Thursday, February 26, 2009

Coding is both theoretical and experimental

"As soon as we started programming, we found to our surprise that it wasn't as easy to get programs right as we had thought. Debugging had to be discovered. I can remember the exact instant when I realized that a large part of my life from then on was going to be spent in finding mistakes in my own programs."
  - Maurice V. Wilkes, inventor of microprogramming

My father is a computational physicist.  That's a job description that didn't exist when he started working a few decades ago, but he made the decision to transition into that role.

In the past, scientists have generally fallen into two broad categories: theoretical, and experimental.  Theoretical science is distantly related to pure math.  You have an arsenal of known scientific facts, you know the equations, you analyze those equations and learn new consequences that result from them.  Experimental science is more directly involved with measuring and testing the real world.  You come up with ideas, you do something to test if your ideas match reality, and if they do, you've got a theory.  (Ultra-simplified version.)

A computational scientist is a different beast altogether.  A computational scientist can create models of reality using a computer simulation to represent theoretical information.  Then he can run the simulation with different parameters, finding out what would "really" happen if you changed the initial configuration.

When we deal with things like planets, we pretty much know how they behave in general, but you can't say "I wonder what would happen if we put three planets at this distance from each other" because there is no practical way to set up an experiment by moving planets around.  Instead, your computer can simulate what would happen, and you might learn some things from the simulation that weren't obvious just by running the equations.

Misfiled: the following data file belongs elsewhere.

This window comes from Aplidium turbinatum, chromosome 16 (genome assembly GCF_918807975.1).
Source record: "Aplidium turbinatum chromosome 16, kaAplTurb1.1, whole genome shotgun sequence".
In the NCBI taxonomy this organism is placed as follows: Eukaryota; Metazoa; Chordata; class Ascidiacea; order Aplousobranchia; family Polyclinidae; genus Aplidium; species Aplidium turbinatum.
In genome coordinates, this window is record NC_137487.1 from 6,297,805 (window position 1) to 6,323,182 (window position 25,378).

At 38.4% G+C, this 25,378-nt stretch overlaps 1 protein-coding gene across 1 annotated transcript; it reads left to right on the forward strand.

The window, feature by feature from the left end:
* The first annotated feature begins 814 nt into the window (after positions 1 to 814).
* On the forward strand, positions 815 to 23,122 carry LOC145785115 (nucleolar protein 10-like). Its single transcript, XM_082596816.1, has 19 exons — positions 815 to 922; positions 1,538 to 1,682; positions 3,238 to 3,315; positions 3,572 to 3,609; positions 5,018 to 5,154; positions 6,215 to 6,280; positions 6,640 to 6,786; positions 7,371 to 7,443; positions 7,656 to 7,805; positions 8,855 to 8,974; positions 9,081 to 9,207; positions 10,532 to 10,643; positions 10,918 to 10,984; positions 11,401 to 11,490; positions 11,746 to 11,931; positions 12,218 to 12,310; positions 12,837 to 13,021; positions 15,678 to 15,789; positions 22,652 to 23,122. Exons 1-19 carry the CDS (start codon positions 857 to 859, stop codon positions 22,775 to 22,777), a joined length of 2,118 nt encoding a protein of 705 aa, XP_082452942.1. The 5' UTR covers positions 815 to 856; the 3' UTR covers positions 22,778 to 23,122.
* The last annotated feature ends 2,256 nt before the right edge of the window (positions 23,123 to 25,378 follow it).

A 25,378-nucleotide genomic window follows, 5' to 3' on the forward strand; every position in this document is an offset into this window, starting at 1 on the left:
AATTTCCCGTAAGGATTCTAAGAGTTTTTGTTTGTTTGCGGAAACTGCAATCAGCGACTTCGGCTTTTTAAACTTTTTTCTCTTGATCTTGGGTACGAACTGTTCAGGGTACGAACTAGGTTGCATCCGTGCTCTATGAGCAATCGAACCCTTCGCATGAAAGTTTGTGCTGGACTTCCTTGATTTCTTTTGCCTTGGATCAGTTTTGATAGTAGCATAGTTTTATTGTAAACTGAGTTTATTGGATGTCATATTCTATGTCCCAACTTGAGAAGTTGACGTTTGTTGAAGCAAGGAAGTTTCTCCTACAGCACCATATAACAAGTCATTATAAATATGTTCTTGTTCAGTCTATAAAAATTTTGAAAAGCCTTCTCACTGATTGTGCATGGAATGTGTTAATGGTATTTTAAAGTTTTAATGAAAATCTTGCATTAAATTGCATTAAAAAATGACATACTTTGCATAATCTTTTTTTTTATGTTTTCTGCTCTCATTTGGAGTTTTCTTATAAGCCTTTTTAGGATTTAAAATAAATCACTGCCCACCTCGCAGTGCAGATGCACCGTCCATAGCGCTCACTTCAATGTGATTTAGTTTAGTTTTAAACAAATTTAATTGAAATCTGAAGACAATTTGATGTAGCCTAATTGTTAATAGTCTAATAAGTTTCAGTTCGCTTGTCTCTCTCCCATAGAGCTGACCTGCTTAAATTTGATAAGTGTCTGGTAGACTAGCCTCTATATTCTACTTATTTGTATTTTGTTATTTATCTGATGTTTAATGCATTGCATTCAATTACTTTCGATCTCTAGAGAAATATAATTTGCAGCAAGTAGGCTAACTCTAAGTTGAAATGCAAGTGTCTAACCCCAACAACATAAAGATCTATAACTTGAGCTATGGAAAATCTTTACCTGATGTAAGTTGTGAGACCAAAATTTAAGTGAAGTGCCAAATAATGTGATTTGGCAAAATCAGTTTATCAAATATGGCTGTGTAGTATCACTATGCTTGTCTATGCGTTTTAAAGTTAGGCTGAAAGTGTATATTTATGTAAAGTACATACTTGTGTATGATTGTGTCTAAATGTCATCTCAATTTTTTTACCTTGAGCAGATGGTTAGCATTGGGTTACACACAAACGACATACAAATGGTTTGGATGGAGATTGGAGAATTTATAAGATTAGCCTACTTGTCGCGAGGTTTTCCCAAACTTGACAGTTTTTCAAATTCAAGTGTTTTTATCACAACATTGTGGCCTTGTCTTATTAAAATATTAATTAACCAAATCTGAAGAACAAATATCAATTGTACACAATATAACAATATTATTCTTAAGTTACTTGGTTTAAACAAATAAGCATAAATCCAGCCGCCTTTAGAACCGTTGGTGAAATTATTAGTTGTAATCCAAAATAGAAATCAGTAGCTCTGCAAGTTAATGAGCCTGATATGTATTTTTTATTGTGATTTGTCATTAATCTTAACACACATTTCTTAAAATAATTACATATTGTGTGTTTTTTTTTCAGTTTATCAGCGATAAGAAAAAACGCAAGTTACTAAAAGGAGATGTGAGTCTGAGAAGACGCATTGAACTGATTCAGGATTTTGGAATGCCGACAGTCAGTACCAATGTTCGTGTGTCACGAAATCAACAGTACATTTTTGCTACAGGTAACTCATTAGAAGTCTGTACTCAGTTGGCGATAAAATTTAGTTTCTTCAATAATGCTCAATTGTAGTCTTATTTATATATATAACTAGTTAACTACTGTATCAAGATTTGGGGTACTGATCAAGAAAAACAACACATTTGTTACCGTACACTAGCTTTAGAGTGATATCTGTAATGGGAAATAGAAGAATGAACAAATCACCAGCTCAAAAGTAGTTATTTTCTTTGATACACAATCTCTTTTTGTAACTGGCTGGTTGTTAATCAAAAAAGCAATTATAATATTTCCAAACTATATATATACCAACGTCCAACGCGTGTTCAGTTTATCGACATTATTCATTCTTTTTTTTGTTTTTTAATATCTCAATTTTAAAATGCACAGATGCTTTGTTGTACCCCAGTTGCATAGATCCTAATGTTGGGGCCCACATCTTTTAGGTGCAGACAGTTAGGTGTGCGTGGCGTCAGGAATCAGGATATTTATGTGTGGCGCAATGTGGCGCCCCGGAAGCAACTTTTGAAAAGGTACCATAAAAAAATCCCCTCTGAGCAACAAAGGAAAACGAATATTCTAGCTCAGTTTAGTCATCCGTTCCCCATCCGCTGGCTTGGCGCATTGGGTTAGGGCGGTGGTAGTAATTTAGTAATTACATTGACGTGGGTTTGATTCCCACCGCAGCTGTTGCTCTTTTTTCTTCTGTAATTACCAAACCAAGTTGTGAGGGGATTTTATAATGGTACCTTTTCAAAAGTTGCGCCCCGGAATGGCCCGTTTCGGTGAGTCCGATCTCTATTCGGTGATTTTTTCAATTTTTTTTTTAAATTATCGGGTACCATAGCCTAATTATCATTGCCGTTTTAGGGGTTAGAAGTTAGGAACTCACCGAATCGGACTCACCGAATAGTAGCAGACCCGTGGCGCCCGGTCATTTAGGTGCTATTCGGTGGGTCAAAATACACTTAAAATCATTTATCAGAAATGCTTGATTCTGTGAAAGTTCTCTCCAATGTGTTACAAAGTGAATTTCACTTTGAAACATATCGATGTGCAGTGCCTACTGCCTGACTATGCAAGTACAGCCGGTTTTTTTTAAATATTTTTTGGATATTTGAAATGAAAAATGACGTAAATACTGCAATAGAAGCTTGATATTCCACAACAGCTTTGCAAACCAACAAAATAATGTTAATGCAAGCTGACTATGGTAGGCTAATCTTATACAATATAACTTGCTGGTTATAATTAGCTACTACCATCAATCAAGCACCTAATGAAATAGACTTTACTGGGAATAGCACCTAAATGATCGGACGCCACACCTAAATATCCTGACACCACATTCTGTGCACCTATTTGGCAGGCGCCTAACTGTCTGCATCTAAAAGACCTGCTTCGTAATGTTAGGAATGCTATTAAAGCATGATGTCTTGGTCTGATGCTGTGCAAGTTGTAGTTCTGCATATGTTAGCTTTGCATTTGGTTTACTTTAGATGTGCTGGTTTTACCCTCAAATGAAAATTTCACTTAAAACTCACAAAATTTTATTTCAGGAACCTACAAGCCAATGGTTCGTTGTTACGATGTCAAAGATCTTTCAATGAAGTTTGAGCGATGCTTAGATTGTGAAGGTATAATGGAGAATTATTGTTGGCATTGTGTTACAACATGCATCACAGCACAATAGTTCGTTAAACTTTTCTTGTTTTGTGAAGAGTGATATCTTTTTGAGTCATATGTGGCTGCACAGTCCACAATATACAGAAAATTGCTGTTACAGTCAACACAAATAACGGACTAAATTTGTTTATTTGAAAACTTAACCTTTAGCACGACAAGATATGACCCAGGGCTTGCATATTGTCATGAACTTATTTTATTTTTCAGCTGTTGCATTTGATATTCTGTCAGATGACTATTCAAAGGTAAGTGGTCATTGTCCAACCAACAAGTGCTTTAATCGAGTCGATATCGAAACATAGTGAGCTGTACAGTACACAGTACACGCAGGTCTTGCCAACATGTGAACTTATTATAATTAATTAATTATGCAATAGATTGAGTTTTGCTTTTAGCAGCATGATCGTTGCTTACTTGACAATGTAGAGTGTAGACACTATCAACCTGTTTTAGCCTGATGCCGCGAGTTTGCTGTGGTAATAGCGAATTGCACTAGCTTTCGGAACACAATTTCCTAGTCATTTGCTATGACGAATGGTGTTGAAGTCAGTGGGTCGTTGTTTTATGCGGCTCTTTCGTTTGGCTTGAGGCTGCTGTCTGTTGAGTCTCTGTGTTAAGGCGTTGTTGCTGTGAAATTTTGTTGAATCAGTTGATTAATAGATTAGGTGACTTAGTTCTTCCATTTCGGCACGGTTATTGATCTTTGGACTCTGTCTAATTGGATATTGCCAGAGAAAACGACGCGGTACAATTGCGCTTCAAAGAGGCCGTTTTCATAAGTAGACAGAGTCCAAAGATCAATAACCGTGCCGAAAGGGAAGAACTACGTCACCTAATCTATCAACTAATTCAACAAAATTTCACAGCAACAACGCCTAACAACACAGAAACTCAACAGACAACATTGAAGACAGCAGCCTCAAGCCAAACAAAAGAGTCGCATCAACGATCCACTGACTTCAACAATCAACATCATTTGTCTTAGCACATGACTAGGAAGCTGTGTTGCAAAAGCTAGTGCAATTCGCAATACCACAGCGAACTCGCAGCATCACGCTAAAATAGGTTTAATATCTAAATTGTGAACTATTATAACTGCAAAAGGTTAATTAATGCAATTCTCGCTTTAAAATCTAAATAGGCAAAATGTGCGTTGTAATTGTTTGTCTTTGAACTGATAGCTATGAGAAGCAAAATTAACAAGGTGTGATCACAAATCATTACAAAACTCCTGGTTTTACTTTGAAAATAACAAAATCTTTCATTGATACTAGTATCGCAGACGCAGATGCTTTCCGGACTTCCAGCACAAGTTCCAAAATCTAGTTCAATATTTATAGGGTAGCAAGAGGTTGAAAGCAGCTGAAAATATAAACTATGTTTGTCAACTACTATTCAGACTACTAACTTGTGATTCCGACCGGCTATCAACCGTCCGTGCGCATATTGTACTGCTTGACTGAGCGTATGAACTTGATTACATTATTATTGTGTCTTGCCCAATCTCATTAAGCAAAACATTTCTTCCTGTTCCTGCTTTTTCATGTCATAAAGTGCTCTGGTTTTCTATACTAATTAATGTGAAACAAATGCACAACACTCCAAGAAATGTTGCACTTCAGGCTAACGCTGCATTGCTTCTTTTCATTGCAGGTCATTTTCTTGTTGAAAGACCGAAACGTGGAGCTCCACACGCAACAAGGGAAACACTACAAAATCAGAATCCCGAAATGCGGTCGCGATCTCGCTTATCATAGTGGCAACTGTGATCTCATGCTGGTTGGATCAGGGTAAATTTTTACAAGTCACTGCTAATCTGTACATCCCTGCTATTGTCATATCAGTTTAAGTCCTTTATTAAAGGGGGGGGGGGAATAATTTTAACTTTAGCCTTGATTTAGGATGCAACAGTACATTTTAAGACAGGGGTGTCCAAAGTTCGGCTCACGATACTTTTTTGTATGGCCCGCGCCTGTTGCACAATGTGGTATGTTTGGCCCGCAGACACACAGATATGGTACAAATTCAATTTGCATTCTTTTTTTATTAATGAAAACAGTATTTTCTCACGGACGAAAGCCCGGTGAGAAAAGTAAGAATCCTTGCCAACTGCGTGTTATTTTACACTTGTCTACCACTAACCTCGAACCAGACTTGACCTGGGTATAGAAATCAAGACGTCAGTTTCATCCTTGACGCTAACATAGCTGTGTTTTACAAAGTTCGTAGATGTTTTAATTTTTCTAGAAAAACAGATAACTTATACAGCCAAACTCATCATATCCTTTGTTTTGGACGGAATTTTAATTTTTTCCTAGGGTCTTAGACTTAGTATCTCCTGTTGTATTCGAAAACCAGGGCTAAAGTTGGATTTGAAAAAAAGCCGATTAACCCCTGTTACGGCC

Programming in general is like that: it's both theoretical and experimental.  You can eyeball your code, trace the logic by hand, and figure out what it should do.  That's theory.  Then you can run the code, either logging the output or stepping through it with effective debugging tools, and find out what it really does.  That's experiment.

In decades long past, computer programs ran on expensive mainframe terminals which could take hours to complete a single execution via, for example, punch cards that were hand-fed to the computer.  Because terminal time was at a premium, writing a program with any bugs could be a costly mistake.  It was more economical to spend hours poring over the punch cards or machine code, making dead certain that the program would run correctly before you fed it to a computer.  In other words, programmer time was cheap and computation time was expensive.

Today, the reverse is true.  Rather than hours, it takes seconds to compile and run a computer program.  Programmers are still free to spend their time making sure that the code "should" run before they run it.  However, in many cases it is easier and smarter just to run it and see if something goes wrong.  Following Moore's Law, computer time has become incredibly cheap.

A smart programmer takes advantage of this and does a mixture of both theory and experiment.  Rather than write an entire program from scratch on paper, then running it and hoping for the best, today's programmers should view a program as a series of components, to be built and tested bit by bit, making sure that each part behaves properly through real demonstration.  Unless I'm in the middle of a major rewrite that deliberately broke old code, I will rarely leave my program in an uncompilable state for more than fifteen minutes, and usually a lot less.  Each change can be tested to make sure that it has predictable behavior.

In an optimal testing environment there are no computer errors; logic errors come from the developers.  That's not a failing on the part of the developer; to err is human, and the point of this style of coding is to recognize and anticipate those errors.  The benefit of working this way is that if you make a mistake, you get immediate feedback that something has gone wrong.